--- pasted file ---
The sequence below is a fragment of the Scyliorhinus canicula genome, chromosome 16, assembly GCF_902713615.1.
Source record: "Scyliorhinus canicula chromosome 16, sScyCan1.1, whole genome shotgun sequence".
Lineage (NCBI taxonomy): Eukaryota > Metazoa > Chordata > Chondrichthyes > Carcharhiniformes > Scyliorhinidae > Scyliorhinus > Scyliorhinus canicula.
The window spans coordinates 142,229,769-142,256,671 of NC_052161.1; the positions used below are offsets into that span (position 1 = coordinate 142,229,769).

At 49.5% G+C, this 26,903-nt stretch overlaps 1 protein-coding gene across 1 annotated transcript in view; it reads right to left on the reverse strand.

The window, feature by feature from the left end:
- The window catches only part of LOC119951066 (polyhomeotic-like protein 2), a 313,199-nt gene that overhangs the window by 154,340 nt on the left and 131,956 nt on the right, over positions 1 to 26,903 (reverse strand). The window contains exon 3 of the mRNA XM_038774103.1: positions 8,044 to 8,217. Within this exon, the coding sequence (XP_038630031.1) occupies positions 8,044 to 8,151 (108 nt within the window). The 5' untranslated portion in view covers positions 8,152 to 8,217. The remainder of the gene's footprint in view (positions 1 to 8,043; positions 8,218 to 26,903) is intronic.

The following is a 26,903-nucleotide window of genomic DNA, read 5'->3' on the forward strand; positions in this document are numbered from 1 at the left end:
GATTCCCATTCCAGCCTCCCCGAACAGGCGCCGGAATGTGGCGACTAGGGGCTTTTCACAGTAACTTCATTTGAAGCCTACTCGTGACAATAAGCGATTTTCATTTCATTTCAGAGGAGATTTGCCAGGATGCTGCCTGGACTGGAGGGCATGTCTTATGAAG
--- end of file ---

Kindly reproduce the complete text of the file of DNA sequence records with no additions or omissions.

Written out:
The sequence below is a fragment of the Scyliorhinus canicula genome, chromosome 16, assembly GCF_902713615.1.
Source record: "Scyliorhinus canicula chromosome 16, sScyCan1.1, whole genome shotgun sequence".
Lineage (NCBI taxonomy): Eukaryota > Metazoa > Chordata > Chondrichthyes > Carcharhiniformes > Scyliorhinidae > Scyliorhinus > Scyliorhinus canicula.
The window spans coordinates 142,229,769-142,256,671 of NC_052161.1; the positions used below are offsets into that span (position 1 = coordinate 142,229,769).

At 49.5% G+C, this 26,903-nt stretch overlaps 1 protein-coding gene across 1 annotated transcript in view; it reads right to left on the reverse strand.

The window, feature by feature from the left end:
- The window catches only part of LOC119951066 (polyhomeotic-like protein 2), a 313,199-nt gene that overhangs the window by 154,340 nt on the left and 131,956 nt on the right, over positions 1 to 26,903 (reverse strand). The window contains exon 3 of the mRNA XM_038774103.1: positions 8,044 to 8,217. Within this exon, the coding sequence (XP_038630031.1) occupies positions 8,044 to 8,151 (108 nt within the window). The 5' untranslated portion in view covers positions 8,152 to 8,217. The remainder of the gene's footprint in view (positions 1 to 8,043; positions 8,218 to 26,903) is intronic.

The following is a 26,903-nucleotide window of genomic DNA, read 5'->3' on the forward strand; positions in this document are numbered from 1 at the left end:
GATTCCCATTCCAGCCTCCCCGAACAGGCGCCGGAATGTGGCGACTAGGGGCTTTTCACAGTAACTTCATTTGAAGCCTACTCGTGACAATAAGCGATTTTCATTTCATTTCAGAGGAGATTTGCCAGGATGCTGCCTGGACTGGAGGGCATGTCTTATGAAG